Message: 4 Date: Thu, 20 Jan 2005 19:18:15 -0000 From: Julio Niño Subject: Re: "As Long As There's Love" by The Youth; Les Surfs Hola Everybody. I want to thank Phil (and of course Claire for producing it) for playing to musica "As Long As There's Love," by The Youth. I love it. I agree with Phil that the singer sounds suspiciously like Jackie Edwards. I like very much Jackie's voice, it has that combination of lassitude and intensity that is characteristic of many Jamaican singers. The mix of the Spectorian backing voices and the singer's soulful voice is electrifying. The rhythm and strings lines also remind me a little of some of Jackie's soul songs such as the marvelous " I Feel So Bad." Changing the subject, I'm a very easily influenced guy and the mention of Les Surfs in some posts these last days made me want to revisit their songs. I had forgotten how much I like them. My favorite song by them is "Toi tu m'as tou donné." The Spanish version of "Stop" amuses me a lot, the lyrics are so so camp nowadays and the girl sings them so innocently that it always makes me laugh my head off. Plop. Chao. Julio Niño. -------------------[ archived by Spectropop ]-------------------
Message: 5 Date: Thu, 20 Jan 2005 19:36:33 -0000 From: Davie Gordon Subject: Re: ALP Phil Chapman asked: > What do you recall about the label 'Alp', a Polydor subsidiary? ALP was an acronym for Andy Lothian Productions. They had a national distribution deal with Polydor. Davie -------------------[ archived by Spectropop ]-------------------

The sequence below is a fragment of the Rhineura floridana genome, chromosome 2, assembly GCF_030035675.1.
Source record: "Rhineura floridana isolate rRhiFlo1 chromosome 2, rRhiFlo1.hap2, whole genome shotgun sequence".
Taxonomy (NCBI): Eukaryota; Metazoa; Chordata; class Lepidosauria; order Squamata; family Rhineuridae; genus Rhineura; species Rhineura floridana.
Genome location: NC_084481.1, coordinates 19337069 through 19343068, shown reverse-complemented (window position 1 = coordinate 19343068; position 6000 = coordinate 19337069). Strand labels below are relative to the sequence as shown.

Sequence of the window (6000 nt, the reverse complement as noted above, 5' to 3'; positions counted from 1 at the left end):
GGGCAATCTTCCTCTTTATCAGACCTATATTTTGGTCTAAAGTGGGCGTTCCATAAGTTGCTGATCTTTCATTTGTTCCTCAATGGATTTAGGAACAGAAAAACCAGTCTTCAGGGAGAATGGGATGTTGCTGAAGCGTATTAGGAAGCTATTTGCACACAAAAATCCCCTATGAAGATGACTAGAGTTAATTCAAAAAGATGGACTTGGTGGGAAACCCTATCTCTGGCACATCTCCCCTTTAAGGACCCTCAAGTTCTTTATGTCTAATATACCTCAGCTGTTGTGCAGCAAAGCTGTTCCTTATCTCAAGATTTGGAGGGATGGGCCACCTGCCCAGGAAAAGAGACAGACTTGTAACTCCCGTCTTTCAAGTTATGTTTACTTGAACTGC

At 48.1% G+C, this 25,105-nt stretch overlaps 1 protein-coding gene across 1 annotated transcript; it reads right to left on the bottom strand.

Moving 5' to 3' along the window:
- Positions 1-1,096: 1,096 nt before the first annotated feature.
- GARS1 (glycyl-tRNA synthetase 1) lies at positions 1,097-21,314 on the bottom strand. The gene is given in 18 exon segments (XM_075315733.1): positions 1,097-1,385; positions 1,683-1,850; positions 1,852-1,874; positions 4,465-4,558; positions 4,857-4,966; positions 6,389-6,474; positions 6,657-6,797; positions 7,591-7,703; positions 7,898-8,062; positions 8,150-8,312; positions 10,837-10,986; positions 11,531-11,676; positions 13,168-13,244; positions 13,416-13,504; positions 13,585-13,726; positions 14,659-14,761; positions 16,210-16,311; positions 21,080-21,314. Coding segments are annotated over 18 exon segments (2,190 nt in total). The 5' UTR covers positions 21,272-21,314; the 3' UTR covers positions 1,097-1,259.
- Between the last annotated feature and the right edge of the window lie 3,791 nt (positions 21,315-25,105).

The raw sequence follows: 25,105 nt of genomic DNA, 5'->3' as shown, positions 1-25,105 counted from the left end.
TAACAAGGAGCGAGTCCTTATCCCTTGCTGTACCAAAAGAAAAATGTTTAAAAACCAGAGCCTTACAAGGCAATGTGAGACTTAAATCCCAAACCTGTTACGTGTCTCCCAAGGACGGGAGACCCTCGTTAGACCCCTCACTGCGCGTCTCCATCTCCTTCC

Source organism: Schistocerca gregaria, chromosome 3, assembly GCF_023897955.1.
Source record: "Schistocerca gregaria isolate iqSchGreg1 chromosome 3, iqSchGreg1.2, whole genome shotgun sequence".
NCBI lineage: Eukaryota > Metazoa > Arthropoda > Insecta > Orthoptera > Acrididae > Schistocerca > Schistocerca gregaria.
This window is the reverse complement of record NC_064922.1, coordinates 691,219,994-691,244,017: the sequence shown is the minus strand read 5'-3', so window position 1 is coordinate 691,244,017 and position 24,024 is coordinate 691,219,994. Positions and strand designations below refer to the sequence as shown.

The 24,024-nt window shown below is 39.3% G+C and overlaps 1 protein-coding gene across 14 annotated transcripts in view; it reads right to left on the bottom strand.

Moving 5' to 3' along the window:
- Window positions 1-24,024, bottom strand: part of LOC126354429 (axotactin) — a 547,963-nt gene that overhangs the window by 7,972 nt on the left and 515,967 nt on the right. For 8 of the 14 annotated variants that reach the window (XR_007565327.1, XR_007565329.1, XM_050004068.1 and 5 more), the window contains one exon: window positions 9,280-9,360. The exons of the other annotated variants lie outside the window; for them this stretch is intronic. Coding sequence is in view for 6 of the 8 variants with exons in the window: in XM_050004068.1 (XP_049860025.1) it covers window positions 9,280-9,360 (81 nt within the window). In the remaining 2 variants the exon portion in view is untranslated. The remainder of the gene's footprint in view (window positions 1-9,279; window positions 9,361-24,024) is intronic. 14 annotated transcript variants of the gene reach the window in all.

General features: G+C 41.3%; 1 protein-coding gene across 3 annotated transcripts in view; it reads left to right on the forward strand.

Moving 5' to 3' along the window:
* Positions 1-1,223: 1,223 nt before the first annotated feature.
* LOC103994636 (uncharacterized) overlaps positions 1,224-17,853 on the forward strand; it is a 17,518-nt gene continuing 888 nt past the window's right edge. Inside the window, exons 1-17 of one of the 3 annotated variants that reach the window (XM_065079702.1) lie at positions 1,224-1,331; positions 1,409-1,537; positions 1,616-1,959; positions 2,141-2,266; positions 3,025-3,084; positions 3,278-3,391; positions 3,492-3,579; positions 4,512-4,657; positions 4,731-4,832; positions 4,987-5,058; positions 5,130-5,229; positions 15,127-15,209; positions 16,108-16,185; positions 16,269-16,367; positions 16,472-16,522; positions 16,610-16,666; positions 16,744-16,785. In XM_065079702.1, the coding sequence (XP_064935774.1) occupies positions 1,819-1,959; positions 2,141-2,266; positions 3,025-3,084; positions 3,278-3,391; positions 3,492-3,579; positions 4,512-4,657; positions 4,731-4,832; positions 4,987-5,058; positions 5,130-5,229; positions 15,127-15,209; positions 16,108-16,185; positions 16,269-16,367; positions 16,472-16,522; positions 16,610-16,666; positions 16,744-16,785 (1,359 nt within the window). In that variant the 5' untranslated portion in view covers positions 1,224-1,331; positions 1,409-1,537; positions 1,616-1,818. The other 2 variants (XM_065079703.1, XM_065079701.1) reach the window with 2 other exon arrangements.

Message: 6 Date: Thu, 20 Jan 2005 19:49:24 -0000 From: Davie Gordon Subject: Re: "Groovin' With Mr. Bloe" Dave Monroe wrote: > I just spun Wind's version of "Groovin' with Mr. Bloe" last night! > Anyone have any info on either Wind or Mr. Bloe? Austin Powell replied: > DJM Records' arranger Zack Lawrence went into the studios and did a > cover version of the instrumental track, releasing it under the name > Mr. Bloe and subsequently making # 2 in May 1970. Austin, thanks for the background info. For years I've been thinking that Win's record was a cover version. I thought the title was a London reference to the active ingredient in those funny smelling cigarettes, i.e. "Groovin' With Mr. Blow." Not that I know anything about that sort of thing, you understand :) Was "Blow" a common term in the U.S. for certain substances? On much the same topic, the B-side of one of Spooky Tooth's U.S. singles was titled "Spooky Blow" -- was this a retitling of a UK track? It doesn't show up in anything I've read about the group. Davie -------------------[ archived by Spectropop ]-------------------